Monday, November 3, 2008 - 7:18 AM

Lasting Outcome of the Surgical Treatment of Migraine Headaches a Four Year Follow-up

Thomas Muehlberger, MD, FRCS, Wolfgang Brittner, MD, Alexandra Buschmann, MD, and Nidal Toman, MD.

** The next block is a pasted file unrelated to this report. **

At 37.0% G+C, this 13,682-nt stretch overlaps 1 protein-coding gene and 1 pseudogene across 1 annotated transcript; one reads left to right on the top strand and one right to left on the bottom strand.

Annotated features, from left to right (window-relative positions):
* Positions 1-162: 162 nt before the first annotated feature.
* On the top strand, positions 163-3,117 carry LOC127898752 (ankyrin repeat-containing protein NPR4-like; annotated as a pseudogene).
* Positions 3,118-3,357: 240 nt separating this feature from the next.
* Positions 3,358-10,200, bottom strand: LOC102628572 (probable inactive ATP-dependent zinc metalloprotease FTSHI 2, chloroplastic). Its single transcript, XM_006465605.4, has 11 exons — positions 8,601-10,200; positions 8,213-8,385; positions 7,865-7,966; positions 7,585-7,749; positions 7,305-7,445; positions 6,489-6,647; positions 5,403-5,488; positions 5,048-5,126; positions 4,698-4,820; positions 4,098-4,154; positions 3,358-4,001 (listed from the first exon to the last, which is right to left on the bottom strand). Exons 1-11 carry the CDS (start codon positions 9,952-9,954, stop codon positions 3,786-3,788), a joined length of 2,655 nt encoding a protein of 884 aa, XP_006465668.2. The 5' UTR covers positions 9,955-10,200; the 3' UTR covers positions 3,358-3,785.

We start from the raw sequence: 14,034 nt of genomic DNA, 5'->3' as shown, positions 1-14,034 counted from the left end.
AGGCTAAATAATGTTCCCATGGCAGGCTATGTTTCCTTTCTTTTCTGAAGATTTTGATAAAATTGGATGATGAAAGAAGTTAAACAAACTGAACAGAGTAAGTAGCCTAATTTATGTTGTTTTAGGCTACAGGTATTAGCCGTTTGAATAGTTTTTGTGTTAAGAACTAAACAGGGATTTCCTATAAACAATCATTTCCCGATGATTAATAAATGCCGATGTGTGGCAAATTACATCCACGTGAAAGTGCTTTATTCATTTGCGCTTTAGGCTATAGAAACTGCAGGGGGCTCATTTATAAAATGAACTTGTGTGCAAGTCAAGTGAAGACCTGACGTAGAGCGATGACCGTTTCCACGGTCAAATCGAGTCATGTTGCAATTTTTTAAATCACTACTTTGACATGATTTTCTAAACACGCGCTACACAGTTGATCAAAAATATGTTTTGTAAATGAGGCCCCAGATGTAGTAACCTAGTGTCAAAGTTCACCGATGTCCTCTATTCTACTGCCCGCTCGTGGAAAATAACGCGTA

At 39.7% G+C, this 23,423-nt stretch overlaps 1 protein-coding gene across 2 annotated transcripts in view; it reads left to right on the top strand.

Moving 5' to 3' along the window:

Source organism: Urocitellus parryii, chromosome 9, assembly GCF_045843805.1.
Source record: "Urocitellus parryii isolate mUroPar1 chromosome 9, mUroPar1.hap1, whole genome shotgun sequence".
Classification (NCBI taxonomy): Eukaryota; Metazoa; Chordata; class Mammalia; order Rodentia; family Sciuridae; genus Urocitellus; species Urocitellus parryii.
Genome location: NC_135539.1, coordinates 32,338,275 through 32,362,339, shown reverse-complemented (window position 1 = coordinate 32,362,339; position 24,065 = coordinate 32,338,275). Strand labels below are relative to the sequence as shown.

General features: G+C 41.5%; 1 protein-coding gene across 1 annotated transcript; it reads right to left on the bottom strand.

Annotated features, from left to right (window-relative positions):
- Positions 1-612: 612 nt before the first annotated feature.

Background Migraine is an abnormal response to normal sensory input. Altered processing of afferent signals in the brainstem accounts for many of the temporal features of migraine. Peripheral and central sensitization of the meningeal perivascular-trigeminal nociceptors and the trigeminal nucleus caudalis, respectively, induce the neuronal hyper-excitability and concomitant neurogenic inflammation. The ophthalmic division of the trigeminal nerve represents the principal sensory pathway to the trigeminal nucleus. The surgical decompression of pertinent extracranial sensory nerves through transpalpebral resection of the corrugator muscles is thought to inhibit the instigating step of a domino-effect leading to migraine headaches. Material and methods Botulinum toxin injections into the corrugators (25 IU each) were performed in 167 patients 8 weeks preceeding the operation as a prognostic indicator. 96 patients ( sex ratio 81 female/ 15 male, age range 21-67) with a pre-established baseline of migraine attack frequency and intensity had the corrugator muscles resected preserving the supratrochlear and supraorbital nerves. According to the severity of migraine symptoms, the patients were graded in group I-IV. The postoperative follow-up period was 4 years (range 48 56 months). Alterations in attack frequency, pain intensity and dosage of medication were considered relevant parameters. The Migraine Specific Questionnaire (MSQ) and SF-36 were used preoperatively and twice postoperatively after one and four years. Results 106 of 167 patients who had botulinum toxin injected, responded with a symptomatic improvement of more than 50%. Corrugator resection was performed in 98 of these 106 patients, additional decompression of the major occipital nerve was performed as a second procedure in 12 patients. The 4 year follow-up period was recorded in 96 patients. Complete, continuing remission was reported by 21 % (n=20). 71% (n=68) reported a significant improvement of migraine intensity and frequency. This group included patients (n=49) whose migraine had been replaced by less severe non-migrainous headache without neurological or gastroenterological symptoms. 8 patients (8%) experienced unsatisfactory results. The questionnaire findings improved significantly following the operation (p<0.018 MSQ, p<0.023 SF-36) and showed no significant alterations between one and four years. Regression linkage analysis found the presence of allodynia (p<0.038) to be a significant prognostic indicator of the success rate. The long-term symptomatic improvement after surgical decompression was identical with the grade of symptomatic alterations previously induced by chemodenervation. In contrast to previous reports, age and severity of migraine symptoms were no significant prognostic indicators in this study. Conclusion 92 % of patients in this study had lasting, unchanged, postoperative results with marked symptomatic improvement. Allodynia, the clinical correlate of central brainstem sensitization, was a significant prognostic parameter, indicating the pivotal role of the trigeminal system in migraine. Interestingly, four years following the operation, most patients reported not the cessation of pain, but rather the disappearance of the previously frightening awareness of a pending migraine attack as their most important benefit. The surgical treatment of migraine headaches yielded positive results in 88 out of the initial group of 167 patients (53%) who received botulinum toxin, which highlights the crucial importance of the selection process to identify the eligible patients for this therapeutic option.